# Test for normability of a metric on a Banach space

If d is a metric on a (finite dimensional) Banach Space and there exist norms $\|-\|_1$ and $\|-\|_2$ and constants $C_1,C_2 \in [1,\infty)$ satisfying:

$$C_1\|x-y\|_1 \leq d(x,y) \leq C_2\|x-y\|_2,$$ then is $d$ normable?

By normable I mean there exists some norm $\|\cdot \|$ such that $\|x,y\|=d(x,y)$.

• Sorry, what do you mean by normable? – user14717 May 16 '15 at 19:56
• Presumably expressible as a norm? It would need to be translation invariant, at least. I don't have my Rudin handy at the moment. – copper.hat May 16 '15 at 20:00
• Yes, by normable I mean there exists some norm $\|\|$ such that $\|x,y\|=d(x,y)$. – AIM_BLB May 16 '15 at 20:40
• The metric $d$ defines the same topology as any norm on the Banach space $X$, but if $d$ is not translation-invariant, then there does not exist a norm $\left\|\cdot\right\|$ such that $\left\|x-y\right\|=d(x,y)$. – Matt Rosenzweig May 16 '15 at 20:54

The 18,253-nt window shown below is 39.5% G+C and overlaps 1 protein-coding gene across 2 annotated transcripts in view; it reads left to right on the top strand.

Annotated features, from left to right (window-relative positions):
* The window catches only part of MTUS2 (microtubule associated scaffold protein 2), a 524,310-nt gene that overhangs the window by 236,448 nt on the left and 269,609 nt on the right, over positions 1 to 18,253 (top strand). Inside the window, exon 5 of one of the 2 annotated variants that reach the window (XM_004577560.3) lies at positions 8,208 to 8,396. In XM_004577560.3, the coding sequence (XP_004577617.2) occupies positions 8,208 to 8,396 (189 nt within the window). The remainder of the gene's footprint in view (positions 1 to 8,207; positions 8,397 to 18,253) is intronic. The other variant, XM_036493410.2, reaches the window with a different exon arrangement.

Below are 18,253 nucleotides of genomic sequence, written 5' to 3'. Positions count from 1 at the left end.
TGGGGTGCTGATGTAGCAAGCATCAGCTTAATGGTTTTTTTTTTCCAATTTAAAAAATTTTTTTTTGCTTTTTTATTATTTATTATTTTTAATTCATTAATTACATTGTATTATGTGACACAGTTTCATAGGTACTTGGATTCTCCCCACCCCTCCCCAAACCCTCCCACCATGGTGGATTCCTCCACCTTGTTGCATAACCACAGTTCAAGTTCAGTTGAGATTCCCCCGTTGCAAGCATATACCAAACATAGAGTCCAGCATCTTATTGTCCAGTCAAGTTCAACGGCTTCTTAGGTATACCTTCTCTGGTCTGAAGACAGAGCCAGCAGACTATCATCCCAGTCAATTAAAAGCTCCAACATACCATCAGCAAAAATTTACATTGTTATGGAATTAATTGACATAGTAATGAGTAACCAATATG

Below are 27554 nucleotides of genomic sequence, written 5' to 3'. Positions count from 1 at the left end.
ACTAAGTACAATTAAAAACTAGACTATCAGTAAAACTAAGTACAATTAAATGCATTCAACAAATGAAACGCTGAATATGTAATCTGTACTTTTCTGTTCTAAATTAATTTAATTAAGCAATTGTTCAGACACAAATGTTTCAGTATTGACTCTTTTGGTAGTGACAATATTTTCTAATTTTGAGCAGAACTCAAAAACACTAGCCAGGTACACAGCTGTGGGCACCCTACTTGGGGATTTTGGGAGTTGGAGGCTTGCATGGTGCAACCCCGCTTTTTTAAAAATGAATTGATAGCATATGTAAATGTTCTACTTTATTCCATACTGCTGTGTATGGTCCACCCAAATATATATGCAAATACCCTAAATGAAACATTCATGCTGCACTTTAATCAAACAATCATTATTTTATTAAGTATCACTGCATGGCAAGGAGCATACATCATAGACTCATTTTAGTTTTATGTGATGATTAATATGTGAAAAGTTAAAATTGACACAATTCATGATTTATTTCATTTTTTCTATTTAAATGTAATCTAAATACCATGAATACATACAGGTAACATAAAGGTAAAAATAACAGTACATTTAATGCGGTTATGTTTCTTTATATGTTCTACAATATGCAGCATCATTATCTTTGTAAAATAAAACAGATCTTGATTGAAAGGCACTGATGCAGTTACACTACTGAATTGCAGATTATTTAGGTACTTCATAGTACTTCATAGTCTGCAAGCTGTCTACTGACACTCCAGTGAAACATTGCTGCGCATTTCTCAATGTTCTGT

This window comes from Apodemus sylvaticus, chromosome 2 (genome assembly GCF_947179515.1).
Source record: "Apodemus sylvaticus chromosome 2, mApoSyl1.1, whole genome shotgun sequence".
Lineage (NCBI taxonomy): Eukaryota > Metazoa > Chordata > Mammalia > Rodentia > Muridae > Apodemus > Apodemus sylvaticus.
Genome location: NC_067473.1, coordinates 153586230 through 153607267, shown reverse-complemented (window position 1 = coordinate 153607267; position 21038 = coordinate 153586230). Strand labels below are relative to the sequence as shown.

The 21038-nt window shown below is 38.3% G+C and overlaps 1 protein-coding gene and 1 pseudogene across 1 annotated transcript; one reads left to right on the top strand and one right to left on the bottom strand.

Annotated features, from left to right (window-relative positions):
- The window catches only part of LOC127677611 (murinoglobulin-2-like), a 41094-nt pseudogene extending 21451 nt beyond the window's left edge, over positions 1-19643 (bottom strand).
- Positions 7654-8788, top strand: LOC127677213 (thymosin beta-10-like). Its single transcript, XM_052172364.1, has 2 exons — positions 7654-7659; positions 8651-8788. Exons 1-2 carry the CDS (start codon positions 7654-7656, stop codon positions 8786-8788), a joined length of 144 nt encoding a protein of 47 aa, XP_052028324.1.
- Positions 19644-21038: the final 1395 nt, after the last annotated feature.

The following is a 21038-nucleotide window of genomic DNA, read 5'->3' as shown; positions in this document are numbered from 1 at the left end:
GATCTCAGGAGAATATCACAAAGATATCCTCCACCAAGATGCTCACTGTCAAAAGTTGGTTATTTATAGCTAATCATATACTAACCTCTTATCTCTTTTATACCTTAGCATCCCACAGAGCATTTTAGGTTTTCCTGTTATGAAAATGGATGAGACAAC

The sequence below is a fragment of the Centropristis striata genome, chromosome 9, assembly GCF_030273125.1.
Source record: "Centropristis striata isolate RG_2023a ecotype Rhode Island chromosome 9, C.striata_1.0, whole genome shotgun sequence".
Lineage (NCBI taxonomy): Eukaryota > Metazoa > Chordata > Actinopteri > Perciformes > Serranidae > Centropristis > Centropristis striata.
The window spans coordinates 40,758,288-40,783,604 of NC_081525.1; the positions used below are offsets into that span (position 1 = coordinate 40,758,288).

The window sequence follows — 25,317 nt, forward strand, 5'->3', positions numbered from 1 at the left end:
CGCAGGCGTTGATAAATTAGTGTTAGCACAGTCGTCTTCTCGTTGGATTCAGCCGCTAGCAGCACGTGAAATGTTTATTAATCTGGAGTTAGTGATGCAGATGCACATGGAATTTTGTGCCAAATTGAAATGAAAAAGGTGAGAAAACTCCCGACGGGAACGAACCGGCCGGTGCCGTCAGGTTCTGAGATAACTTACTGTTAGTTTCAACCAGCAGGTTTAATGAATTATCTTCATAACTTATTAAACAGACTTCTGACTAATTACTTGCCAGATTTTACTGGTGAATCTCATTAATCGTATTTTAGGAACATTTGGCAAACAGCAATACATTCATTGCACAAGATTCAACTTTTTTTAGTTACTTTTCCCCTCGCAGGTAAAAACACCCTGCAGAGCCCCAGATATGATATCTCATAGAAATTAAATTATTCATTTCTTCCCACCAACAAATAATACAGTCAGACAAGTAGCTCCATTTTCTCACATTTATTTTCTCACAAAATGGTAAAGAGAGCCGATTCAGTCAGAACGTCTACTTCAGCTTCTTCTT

• ok, but how does that play a role in our (dis)proof? – AIM_BLB May 16 '15 at 21:06

First of all: since all norms on a finite-dimensional space are comparable, the condition could be simpler stated as $$C_1\|x-y\| \leq d(x,y) \leq C_2\|x-y\|$$ where $\|\cdot \|$ is a norm of our choice, e.g., Euclidean.
Second: the answer is negative, for example $$d(x,y) = |x-y|+\min(|x-y|,1)$$ is a translation-invariant metric on $\mathbb{R}$ that satisfies $$|x-y|\le d(x,y)\le 2|x-y|$$ but is not given by any norm.
• It might be helpful to mention that $d$ is not given by a norm since $d$ fails the homogeneity condition. – Matt Rosenzweig May 17 '15 at 18:09